Depression in pregnancy
To read the Introducton to Pregnancy Click Here
Depression can occur in pregnancy. In fact, it is probably just about as common in pregnancy as it is after delivery. It can be hard to identify depression in pregnancy because many of the symptoms overlap with the ‘symptoms’ of pregnancy. This is especially so for the first 12-14 weeks of the pregnancy.
Many women become very tired during the first third or even half of their pregnancy. For many this is worse than the nausea. People don’t realise this and therefore the tired, pregnant mother doesn’t get the same amount of sympathy as those who are nauseated. Clinical depression can also make you feel incredibly tired – so how do you tell the difference? (See below).
Adjustment to pregnancy
Finding out you are pregnant is not always happy news. Even when it is there can be many new worries. For first time mothers, especially it is a huge new experience affecting every dimension of your life.There are body changes, emotional changes, and changes to your work expectations and role. It also affects important relationships with your partner, friends and family/whanau. All of this can cause worries about whether you will be able to cope with the adjustments needed.
Is this normal in pregnancy or is this depression?
How to tell the difference:
- Look at whether other symptoms of depression are present.
- It is more likely to be depression if she is having negative thoughts about herself or others, feeling really down and not getting enjoyment out of anything.
- Look at how well she is coping with day-to-day tasks.
- If she is physically well, preganancy can be expected to slow her down but it doesn’t lead to a significant reduction in her ability to get things done.
- Look at whether she is improving or getting worse.
- Symptoms of pregnancy usually improve after the first few weeks, if a depression is significant it will usually continue to get worse.
- If someone is feeling very low, hopeless or suicidal then she needs to be seen urgently by a mental health professional.
Depression can be treated just as effectively in pregnancy as after delivery but the issues around the use of medications are more complex. (See the sections on Treatments and Medications).
The following are important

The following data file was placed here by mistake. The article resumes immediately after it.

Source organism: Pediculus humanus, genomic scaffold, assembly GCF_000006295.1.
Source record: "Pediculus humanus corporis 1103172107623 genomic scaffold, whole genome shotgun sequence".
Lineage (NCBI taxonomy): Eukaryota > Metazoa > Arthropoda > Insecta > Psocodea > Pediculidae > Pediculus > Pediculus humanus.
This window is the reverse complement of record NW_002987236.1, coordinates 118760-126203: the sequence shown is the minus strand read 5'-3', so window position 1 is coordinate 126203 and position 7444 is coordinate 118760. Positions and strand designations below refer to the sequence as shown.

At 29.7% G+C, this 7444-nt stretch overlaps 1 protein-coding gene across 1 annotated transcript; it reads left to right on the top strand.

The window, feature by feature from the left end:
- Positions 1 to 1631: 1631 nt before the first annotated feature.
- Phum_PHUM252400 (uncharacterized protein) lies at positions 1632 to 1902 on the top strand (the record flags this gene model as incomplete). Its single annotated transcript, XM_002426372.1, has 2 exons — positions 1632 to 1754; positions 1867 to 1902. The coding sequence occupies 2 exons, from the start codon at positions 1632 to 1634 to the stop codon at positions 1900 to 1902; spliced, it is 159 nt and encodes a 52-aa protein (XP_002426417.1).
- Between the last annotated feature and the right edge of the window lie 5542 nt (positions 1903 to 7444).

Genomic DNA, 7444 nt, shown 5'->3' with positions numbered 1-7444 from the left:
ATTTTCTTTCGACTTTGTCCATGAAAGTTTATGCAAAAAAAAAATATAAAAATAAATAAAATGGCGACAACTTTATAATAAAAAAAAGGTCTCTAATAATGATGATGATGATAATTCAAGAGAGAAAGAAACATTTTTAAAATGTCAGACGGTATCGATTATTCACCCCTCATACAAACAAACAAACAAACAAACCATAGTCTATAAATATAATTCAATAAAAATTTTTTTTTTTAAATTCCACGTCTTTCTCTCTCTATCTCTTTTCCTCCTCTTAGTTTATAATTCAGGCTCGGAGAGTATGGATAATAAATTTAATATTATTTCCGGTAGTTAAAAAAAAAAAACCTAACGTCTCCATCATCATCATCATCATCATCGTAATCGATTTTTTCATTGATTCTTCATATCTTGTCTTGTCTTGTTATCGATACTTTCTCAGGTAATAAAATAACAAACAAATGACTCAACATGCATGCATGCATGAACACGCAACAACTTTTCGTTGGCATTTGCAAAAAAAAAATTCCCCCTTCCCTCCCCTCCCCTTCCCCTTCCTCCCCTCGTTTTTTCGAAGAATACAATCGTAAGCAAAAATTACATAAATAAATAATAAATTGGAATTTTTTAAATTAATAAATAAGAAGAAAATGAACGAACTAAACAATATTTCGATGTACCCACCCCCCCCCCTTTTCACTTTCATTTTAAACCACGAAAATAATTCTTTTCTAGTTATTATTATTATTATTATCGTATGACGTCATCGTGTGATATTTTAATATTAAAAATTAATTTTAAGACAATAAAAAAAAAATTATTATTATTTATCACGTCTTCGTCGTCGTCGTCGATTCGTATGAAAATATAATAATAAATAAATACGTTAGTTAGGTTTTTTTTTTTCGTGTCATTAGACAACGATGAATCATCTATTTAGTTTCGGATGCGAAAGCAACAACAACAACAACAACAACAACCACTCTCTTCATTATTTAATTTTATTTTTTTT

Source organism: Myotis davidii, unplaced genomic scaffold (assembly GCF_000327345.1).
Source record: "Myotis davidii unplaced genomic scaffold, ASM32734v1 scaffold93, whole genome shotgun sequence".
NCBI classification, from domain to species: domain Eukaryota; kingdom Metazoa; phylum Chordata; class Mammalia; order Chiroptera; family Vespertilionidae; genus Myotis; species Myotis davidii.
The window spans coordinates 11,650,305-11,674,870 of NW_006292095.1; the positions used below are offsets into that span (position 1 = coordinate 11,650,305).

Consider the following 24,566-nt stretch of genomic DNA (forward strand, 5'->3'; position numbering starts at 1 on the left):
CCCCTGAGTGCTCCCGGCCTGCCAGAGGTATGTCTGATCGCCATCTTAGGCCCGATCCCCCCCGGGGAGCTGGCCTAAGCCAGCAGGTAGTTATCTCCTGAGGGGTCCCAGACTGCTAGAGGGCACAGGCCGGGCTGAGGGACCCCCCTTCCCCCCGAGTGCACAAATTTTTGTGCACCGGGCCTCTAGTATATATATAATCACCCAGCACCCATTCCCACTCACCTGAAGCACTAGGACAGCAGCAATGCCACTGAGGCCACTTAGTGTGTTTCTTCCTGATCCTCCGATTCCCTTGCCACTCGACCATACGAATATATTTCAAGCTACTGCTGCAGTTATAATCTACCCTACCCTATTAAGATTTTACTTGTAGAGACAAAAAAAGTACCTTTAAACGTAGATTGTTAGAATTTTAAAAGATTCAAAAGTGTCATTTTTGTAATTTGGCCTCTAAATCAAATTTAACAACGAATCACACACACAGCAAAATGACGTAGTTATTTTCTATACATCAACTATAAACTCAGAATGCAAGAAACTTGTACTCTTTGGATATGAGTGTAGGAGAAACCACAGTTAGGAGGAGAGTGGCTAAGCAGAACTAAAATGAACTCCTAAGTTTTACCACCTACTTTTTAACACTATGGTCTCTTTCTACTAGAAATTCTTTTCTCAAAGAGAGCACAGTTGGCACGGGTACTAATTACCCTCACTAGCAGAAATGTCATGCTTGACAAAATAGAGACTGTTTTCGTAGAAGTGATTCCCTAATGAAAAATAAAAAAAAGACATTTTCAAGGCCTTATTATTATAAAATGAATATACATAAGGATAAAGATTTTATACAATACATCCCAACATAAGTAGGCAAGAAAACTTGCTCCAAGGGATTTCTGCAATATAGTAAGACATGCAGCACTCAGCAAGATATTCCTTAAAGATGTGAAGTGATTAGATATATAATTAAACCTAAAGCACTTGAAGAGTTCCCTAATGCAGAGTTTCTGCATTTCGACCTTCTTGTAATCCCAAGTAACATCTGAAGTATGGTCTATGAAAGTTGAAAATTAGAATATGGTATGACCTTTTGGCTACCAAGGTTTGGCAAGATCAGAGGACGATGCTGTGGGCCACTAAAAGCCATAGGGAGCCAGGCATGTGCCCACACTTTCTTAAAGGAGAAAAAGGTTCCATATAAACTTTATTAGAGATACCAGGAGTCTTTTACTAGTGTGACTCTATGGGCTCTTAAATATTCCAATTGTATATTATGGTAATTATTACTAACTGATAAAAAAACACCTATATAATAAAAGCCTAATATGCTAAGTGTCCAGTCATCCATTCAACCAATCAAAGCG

- Most of the medications that help also pass through the placenta to the baby. The baby is exposed to higher levels of the medication this way than when they are being breastfed. Balancing the possible negative effects of using medication against the possible negative effects of untreated depression or anxiety is complicated.
- It is known that stress and anxiety, major depression and other major mental illnesses can have a significant effect on the developing baby whereas significant problems have not been identified with most medications (there are some important exceptions to this – see Medications section).
- Failure to adequately treat depression or anxiety can be very dangerous for both mother and baby.
- It is very important to discuss all these issues with your doctor and to feel comfortable that you understand.
- Ask questions and have a support person present.
- Ask if other treatments rather than medications might be suitable for you.
A healthy mother is the most important factor for a healthy baby.
Lucy was in her second pregnancy. She had previously had depression and been on antidepressants. This is her story.
“I felt quite depressed throughout the pregnancy. I knew that it was best not to take any medication at all in pregnancy. I didn’t think that I was able to take antidepressants in pregnancy. I struggled on, feeling terrible, blaming my hormones, thinking that I would just have to put up with it all.
I went to my midwife for a routine check-up at about 30 weeks. I told her that I felt terrible and I did not want this baby. I felt as though I was in a black pit with no way out. I couldn’t shake these feelings of despair. My midwife told me to see my doctor,who recognised that I was depressed and needed help. My doctor put me onto an antidepressant medication, which made me feel heaps better. I could start to see a way out of the black pit.
Two weeks before my baby was born I got worse again. I couldn’t stand my baby and felt that I wouldn’t be able to cope after he was born. I remained on antidepressants after the birth and managed quite well. I am pleased that I went on antidepressants although I worried about any side-effects that it might have on my baby.”